My case against Al Jazeera
I was accused of being a threat to national security.
I remember speaking to a friend of mine recently about his acrimonious divorce case.
Suffering from mental exhaustion and in the depths of despair, he blamed his increasingly litigious and bitter wife who had been unceremoniously dumped for a younger woman.
“It’s got nothing to do with the money, you know. It’s all about revenge, justice and pride,” I advised.
And that pretty much sums up my case for unfair dismissal with Aljazeera English which has been dragged through every court in the land of Qatar.
I had been dumped by my boss – sacked unceremoniously on the marble doorstep of my posh villa, 10.30 at night, and he didn’t even have the guts to do it himself.
Without warning his PA informed me: “You’ve been terminated. Do not come to the office”.
It was a cowardly way to dispense of someone’s services – I was a senior editor, a team leader, brought in to help launch the English language website.
It hurt. It really hurt.
The pain has dulled now and, four years down the line, I finally received justice.
The funny thing is, I can’t even remember the name of my Qatari boss.
But I do recall a couple of explosive meetings we had. The White House demanded he pulled some features which exposed heavy handed tactics by US military against children in Afghanistan and Iraq.
No one disputed the accuracy of the stories but they offended the Bush Administration. Such a request would have been met with derision in Fleet Street but he capitulated.
The second clash happened when I discovered Arab and Asian colleagues were being paid considerably less than their Western counterparts.
This prompted me to try and introduce the NUJ to Qatar. I was accused of being a threat to national security.
Despite my sudden dismissal I could not leave until Aljazeera’s burgeoning administration department returned my passport. (Everyone has to hand in their passport on arrival).
For five weeks I was trapped in Qatar until lawyer Imran Khan of Stephen Lawrence fame intervened.
It was Christmas Eve. To this day I don’t know what he said but the passport arrived via motorbike courier within an hour.
By Boxing Day I flew back to the UK feeling rejected and humiliated.
Now, looking back without anger, I realise - like King Pyrrus of Epirus - there is a very fine line between victory and defeat.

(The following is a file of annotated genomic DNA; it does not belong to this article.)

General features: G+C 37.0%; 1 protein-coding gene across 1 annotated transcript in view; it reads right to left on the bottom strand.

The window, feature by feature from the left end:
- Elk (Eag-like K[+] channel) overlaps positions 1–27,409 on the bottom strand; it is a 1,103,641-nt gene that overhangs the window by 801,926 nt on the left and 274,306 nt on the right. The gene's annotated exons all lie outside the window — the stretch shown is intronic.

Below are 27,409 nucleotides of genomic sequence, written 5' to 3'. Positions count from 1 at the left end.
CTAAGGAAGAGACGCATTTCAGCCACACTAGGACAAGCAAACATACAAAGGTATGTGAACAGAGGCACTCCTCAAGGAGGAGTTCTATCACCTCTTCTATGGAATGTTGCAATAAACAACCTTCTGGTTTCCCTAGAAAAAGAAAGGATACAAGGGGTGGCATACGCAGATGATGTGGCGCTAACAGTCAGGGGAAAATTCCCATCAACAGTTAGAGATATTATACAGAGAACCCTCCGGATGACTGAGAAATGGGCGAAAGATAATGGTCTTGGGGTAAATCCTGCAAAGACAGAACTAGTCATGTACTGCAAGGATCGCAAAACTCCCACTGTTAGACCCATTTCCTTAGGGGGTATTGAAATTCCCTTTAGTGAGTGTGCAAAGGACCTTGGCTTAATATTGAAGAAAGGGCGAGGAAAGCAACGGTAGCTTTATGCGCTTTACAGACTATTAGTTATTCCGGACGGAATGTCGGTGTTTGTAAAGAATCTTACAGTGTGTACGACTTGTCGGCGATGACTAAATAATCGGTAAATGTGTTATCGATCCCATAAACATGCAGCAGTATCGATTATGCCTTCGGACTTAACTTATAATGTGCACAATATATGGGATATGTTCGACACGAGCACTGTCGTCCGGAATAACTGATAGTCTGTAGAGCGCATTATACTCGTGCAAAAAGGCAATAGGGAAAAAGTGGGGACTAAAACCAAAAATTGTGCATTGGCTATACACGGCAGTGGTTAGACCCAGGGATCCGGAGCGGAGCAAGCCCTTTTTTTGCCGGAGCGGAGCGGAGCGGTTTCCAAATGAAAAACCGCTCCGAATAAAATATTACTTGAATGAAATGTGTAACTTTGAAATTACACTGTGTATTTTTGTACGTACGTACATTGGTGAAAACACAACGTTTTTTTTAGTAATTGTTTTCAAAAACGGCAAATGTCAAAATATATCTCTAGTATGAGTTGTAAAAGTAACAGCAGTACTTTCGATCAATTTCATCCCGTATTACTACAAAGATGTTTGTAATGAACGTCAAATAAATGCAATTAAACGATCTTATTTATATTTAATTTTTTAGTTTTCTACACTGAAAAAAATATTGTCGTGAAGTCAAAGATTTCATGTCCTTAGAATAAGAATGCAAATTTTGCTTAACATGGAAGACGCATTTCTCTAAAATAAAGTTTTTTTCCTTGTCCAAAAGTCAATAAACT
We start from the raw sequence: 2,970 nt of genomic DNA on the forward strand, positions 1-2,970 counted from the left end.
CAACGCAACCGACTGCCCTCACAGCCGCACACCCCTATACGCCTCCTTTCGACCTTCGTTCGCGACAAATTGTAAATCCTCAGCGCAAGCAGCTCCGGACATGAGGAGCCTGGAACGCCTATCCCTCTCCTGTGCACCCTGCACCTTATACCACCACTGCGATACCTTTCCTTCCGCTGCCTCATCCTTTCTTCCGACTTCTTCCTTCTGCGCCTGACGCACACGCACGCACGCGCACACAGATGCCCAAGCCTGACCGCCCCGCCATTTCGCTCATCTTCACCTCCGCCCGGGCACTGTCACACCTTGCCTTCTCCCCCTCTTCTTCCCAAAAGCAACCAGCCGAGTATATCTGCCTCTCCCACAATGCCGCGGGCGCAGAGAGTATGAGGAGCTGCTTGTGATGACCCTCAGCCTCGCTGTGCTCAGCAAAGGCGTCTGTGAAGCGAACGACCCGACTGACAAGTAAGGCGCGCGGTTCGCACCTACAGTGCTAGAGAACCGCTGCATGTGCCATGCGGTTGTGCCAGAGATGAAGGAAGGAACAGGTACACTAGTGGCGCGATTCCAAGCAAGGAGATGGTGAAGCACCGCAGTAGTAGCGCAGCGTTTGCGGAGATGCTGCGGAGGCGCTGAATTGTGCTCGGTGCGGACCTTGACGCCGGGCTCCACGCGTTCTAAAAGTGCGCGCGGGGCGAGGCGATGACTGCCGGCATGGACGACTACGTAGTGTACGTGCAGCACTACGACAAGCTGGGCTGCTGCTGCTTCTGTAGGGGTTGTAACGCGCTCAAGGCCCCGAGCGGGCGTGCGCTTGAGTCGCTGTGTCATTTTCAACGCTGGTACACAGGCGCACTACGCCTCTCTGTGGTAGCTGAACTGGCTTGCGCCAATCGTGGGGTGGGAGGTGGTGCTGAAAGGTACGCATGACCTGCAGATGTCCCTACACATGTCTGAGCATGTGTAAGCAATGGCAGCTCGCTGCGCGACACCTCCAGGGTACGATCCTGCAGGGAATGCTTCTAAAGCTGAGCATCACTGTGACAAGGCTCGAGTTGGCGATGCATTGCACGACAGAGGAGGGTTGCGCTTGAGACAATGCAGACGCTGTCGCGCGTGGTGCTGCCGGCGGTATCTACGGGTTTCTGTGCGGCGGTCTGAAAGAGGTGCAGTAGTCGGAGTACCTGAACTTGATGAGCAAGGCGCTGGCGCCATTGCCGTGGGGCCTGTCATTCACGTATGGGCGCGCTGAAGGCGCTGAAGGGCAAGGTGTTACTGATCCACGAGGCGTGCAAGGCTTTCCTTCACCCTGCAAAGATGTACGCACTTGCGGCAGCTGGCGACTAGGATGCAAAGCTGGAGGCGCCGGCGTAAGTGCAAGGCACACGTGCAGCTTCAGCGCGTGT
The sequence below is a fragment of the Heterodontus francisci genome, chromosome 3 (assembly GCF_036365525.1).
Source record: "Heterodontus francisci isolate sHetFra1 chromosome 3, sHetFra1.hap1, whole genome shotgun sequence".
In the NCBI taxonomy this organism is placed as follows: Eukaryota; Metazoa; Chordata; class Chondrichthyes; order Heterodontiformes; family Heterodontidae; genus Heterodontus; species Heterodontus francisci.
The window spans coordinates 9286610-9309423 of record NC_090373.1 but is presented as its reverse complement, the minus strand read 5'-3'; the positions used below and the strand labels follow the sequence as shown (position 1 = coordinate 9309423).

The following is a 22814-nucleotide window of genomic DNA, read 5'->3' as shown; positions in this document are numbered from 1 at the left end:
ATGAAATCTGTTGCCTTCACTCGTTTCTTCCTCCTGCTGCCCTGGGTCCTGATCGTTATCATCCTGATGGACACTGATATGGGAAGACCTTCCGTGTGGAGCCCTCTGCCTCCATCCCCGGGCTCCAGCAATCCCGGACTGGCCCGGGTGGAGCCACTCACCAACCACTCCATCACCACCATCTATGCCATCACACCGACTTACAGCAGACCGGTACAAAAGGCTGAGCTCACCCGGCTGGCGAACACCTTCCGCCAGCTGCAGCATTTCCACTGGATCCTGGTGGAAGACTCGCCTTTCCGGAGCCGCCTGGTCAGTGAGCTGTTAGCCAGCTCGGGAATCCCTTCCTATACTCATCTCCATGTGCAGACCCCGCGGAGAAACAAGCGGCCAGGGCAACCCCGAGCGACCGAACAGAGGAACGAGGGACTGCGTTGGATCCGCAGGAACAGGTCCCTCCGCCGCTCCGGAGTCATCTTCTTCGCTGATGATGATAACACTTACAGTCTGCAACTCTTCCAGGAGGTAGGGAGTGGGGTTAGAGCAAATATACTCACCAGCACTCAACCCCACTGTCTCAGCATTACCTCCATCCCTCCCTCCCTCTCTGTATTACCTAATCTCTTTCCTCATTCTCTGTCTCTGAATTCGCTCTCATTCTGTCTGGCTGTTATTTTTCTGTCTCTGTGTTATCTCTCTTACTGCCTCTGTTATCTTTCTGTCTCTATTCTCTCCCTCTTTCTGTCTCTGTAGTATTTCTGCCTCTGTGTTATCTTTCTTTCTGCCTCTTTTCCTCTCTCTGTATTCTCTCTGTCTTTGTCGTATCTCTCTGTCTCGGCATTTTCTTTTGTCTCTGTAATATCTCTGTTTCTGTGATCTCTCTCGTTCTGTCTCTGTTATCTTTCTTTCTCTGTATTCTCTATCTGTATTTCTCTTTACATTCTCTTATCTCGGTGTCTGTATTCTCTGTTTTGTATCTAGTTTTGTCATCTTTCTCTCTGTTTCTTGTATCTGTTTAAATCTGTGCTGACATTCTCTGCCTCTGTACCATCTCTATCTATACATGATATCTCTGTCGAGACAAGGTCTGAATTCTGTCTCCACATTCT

In many ways a pyrrhic victory is just another kind of loss. Even if you wipe out your enemy, but suffer too many casualties or waste too much time, then you've also lost.
Perhaps the 8408.08 miles distance between me and the tiny Gulf state jutting out of Saudi’s gut saved me.
I didn’t have the time or the money to hassle my legal team over the glacial progress of the case.
My own impecunious state also forced me to concentrate on finding work.
But, there are three things to remember if you are contemplating suing overseas for unfair dismissal – you need bags of money, bags of patience and a bloody good lawyer.
Luckily for me I had the moral and financial support of the National Union of Journalists, although the latter was limited to 10k.
However, I had also secured the services of the finest employment lawyer in Qatar – Gebran Majdalany.
Gebran, an extraordinary Lebanese-born brief in his 70s, represented my first major victory because Aljazeera had tried to poach him.
The second victory followed shortly when I won my case by default – the other side didn’t bother to turn up.
However my victory jig was short-lived as an appeal was lodged immediately. It soon became obvious Aljazeera had the time, money and energy to drag things out. It also seemed as though they were filibustering by examining every single legal detail.
In 2006 I had to fly into Doha and give evidence in person via a translator.
As the 10k dwindled I gave myself an ultimatum: ‘Do I walk away or do I dig into my savings and continue to fight?’
The answer was easy - I had no savings.
However, I had a rare breed of lawyer who had a burning desire to win.
The money was no longer important – which was just as well since the performance of the Qatari Riyal was tied to the plummeting US dollar.
My 100,000 QR award (which doubled somewhere during the appeals procedure) is barely worth £12,000. When litigation began it was worth closer to 20k.
Despite my experience, I’m still an admirer of the Aljazeera name and the heroic brand of journalism it brought to the Arab world.
Nor have I been put off working for an overseas employer, but on reflection, I am probably more sensitive and respectful now to cultural differences and work practices.
I work for the Iranian-funded Press TV which launched in July 2007. The contract I have is a freelance one - which suits us both.
However, judging from internet chatrooms, I gather there are Western journalists who are really disillusioned working for Aljazeera English and may even be contemplating taking legal action.
My advice would be to proceed with extreme caution while drawing their attention to the words of China’s most famous philosopher Confucius: “before you embark on a journey of revenge, dig two graves.”